The Egyptian people's uprising creates hope for the eventual emergence of democracy, but it also opens the door for demagogues who, as in Iran and Lebanon, will fan hatred and fanaticism and try to ride them to power. We well know who will be the object of their demagoguery. I would have expected Mr. Friedman, instead of singling out the government of Israel for criticism, to call on all liberal democratic regimes to aid in promoting the liberal values of tolerance and peace within the newly liberated Egyptian polity. Without such values neither peace nor democracy will survive.
Will Egypt's army retain control of the situation? Will it use that control to advance or derail the revolutionary agenda of the forces that demonstrated in Tahrir Square? Will it lose control and let Egypt slip into a whirlwind like that which engulfed Tehran 30 years ago?
I do not know. By his own admission, Friedman does not know either. He can only wield influence without responsibility, condemning those who decline to join in his transports of enthusiasm as "out-of-touch, in-bred and unimaginative." He advises my government to embrace Egypt's uncertainty as a good thing, because it may lead to a positive outcome. But it is well to note that as the Egyptian crisis came to a close the positions of my government and the American government became parallel. Both governments heard the assurances of Egypt's Higher Army Council regarding the stability of the Egyptian-Israeli peace treaty with relief.
Friedman wonders how Israel's government can point out the strength of its own democracy while treating the possible emergence of democracy in Egypt with caution. Serious reflection will reveal that no other approach does justice to the case. Democracy in Egypt and Israel are profoundly different.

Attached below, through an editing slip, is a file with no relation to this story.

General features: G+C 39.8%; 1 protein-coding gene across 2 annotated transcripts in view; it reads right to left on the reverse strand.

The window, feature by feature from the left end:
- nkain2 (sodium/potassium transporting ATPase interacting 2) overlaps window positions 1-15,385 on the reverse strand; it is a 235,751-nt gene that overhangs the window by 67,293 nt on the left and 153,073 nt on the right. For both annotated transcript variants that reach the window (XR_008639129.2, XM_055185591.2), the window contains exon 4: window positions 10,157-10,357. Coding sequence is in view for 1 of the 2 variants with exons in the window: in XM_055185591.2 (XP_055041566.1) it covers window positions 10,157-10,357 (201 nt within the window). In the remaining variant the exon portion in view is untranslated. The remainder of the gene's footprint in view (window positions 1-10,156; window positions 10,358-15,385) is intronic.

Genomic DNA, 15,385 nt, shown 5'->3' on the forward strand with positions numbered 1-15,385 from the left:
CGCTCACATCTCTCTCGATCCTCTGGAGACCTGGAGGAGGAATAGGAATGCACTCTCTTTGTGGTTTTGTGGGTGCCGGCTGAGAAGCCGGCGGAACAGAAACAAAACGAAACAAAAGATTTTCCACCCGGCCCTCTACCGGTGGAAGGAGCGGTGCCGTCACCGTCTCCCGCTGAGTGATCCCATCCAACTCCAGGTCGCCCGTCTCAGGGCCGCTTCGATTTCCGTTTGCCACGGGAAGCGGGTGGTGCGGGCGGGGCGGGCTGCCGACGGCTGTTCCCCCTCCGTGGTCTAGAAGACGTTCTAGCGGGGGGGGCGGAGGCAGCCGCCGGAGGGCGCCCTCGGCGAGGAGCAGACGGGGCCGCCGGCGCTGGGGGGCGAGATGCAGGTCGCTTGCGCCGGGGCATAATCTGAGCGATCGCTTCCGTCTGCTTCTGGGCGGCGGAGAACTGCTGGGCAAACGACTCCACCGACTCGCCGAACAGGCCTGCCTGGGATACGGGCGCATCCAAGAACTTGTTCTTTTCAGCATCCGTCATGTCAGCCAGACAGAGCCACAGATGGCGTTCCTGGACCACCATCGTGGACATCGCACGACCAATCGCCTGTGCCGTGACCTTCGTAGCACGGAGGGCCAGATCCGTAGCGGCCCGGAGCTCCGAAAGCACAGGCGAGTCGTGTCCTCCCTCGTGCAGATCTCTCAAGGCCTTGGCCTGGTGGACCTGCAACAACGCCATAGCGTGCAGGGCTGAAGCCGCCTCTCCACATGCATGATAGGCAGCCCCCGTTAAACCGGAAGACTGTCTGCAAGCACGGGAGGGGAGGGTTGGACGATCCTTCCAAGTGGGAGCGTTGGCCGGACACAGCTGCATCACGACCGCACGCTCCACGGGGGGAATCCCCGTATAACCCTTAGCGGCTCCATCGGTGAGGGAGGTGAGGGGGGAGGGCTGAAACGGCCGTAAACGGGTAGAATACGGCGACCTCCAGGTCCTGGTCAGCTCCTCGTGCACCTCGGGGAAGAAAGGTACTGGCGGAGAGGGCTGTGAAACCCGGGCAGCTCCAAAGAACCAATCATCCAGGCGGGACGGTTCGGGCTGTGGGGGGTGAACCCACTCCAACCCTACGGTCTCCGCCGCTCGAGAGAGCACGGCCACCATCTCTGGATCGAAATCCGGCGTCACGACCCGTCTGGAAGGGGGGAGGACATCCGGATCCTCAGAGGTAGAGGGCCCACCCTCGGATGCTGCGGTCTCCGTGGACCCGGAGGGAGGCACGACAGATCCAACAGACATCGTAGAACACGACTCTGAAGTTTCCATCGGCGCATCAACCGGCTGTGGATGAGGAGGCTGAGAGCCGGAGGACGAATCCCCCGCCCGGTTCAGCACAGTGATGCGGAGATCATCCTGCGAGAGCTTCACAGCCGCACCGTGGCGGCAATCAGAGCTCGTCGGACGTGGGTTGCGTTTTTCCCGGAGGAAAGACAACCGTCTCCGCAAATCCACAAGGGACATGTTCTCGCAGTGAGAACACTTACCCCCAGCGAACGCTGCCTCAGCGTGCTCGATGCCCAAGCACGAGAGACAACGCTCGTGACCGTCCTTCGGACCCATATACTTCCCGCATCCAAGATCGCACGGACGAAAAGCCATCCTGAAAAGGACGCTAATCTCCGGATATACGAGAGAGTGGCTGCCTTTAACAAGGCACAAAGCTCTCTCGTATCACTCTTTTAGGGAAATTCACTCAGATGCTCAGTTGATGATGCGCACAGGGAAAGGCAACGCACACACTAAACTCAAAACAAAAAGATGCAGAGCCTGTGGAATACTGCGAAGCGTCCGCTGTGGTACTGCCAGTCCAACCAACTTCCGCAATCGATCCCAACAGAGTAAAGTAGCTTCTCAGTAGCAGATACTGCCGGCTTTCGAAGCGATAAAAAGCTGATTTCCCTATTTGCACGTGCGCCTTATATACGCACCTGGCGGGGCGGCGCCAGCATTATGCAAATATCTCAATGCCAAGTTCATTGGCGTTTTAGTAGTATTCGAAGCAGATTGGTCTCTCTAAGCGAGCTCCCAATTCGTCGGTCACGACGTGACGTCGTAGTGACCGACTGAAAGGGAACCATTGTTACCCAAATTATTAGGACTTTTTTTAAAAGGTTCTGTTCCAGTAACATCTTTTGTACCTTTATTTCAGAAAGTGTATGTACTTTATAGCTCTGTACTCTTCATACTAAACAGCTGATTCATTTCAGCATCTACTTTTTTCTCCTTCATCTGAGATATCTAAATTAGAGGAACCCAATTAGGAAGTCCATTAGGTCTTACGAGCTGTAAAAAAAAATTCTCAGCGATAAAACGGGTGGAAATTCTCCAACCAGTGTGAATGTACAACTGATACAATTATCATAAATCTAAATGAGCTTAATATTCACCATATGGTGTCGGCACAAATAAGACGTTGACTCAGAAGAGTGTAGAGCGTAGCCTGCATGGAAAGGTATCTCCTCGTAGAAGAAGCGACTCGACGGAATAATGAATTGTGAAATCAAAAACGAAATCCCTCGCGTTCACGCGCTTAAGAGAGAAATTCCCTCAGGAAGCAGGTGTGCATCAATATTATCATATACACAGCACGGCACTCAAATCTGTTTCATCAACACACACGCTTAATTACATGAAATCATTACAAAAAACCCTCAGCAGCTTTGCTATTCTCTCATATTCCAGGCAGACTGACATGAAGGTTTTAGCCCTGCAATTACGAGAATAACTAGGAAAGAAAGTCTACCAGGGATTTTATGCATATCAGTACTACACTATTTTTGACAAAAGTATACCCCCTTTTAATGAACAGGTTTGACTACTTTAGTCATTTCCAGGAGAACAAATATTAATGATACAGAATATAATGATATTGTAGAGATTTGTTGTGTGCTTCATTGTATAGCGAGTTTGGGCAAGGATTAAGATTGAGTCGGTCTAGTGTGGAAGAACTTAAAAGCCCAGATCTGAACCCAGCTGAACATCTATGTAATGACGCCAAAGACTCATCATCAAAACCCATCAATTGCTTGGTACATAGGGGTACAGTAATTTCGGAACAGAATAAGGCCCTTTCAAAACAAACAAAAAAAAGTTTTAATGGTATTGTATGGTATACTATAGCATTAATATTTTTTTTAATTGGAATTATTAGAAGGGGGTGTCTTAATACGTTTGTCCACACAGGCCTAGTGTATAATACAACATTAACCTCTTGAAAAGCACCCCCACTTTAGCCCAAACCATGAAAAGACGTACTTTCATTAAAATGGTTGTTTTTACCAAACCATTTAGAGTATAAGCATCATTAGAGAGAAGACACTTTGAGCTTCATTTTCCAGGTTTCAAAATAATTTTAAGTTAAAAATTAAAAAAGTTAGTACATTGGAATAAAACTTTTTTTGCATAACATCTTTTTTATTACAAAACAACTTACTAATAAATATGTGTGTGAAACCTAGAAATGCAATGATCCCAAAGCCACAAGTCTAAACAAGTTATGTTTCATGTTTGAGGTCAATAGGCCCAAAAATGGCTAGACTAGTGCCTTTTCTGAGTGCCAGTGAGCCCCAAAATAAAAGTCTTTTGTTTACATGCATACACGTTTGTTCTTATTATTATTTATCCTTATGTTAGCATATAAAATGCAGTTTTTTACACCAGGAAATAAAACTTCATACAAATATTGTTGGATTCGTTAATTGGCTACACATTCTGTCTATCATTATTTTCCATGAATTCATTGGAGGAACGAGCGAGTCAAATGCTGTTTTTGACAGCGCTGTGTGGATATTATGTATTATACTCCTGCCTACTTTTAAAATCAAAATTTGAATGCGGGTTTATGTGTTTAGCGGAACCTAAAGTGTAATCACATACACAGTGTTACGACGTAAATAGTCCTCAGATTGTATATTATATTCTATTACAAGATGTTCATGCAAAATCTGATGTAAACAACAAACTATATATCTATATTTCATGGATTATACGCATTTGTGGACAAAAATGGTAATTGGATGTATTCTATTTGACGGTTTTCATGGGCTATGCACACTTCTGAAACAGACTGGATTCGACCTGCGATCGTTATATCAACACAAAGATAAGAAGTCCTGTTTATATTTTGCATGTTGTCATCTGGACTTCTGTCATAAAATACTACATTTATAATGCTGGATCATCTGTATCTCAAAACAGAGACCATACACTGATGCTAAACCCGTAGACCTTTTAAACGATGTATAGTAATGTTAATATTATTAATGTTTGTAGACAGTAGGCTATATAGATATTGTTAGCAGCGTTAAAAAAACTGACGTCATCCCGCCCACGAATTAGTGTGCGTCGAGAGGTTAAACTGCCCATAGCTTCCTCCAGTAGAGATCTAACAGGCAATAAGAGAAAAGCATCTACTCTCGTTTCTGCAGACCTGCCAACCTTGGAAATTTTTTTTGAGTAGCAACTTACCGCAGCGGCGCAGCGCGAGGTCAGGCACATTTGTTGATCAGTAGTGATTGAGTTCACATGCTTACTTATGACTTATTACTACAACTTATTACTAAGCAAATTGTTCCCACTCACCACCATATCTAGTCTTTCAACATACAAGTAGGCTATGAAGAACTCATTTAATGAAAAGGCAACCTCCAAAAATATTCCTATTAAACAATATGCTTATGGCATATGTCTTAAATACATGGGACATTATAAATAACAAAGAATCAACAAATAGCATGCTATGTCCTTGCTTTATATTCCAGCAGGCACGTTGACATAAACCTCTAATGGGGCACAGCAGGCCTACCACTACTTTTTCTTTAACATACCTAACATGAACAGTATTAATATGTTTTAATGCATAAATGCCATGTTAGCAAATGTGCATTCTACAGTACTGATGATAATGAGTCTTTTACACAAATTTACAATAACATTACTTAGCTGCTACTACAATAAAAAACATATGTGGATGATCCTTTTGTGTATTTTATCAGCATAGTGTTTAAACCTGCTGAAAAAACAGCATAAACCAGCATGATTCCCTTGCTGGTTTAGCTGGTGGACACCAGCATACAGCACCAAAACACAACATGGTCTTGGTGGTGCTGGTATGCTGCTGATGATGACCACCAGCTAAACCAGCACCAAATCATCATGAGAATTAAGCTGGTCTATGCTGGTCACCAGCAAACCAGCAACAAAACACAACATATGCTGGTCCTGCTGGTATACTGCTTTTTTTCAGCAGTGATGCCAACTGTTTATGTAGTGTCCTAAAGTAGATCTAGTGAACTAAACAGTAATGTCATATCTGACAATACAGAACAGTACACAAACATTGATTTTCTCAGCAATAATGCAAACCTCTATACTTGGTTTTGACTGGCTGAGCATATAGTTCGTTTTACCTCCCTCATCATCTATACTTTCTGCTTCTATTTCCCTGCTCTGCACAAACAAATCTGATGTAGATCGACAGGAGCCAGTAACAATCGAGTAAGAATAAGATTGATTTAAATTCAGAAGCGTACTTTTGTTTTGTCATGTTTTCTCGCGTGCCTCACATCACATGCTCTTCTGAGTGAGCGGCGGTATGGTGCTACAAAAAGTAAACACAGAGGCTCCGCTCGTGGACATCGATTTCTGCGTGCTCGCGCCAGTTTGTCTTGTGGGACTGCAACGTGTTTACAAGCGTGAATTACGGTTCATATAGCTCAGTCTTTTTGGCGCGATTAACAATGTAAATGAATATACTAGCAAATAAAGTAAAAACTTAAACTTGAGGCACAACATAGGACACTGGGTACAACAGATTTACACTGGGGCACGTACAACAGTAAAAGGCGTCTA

The foundations of Israel's commitment to liberty and democracy are, equally, the foundations of our abhorrence of war.
Our reconstituted national institutions, beginning with the Zionist Movement founded in 1897, have been democratic since their inception. Democracy is bred in our bone; divided by our own political and cultural differences, we have developed tolerance for different cultures and opinions, sometimes grudging tolerance, over several generations. Israel's democracy is based on a firm and deep foundation of social and political capital that no other people in the region can equal.
The foundations of our commitment to liberty and democracy are, equally, the foundations of our abhorrence of war. When nations make peace with Israel and sign a treaty to that effect, they know the Israeli people will not permit the violation of that treaty. In that sense Israel is indeed different; but the difference lies deep and may not be evident to one who confines his vision to the events unfolding in Tahrir Square.
Publicists who bear no responsibility for the conduct of their nation's policy can afford to allow their enthusiasms to color their writing. Elected representatives who bear responsibility for the welfare of their people enjoy no such luxury. They must take the counsels of prudence. Only a puerile and superficial enthusiasm would urge us blindly to embrace change which may endanger the peace that the Middle East has already achieved, with such difficulty and at such cost, because it may yield a positive result in some as yet uncertain future. It is far wiser, as the American administration has found, to try to ensure that the process of change in Egypt is accompanied by elements of stability that help secure peace. This has been my government's policy as well.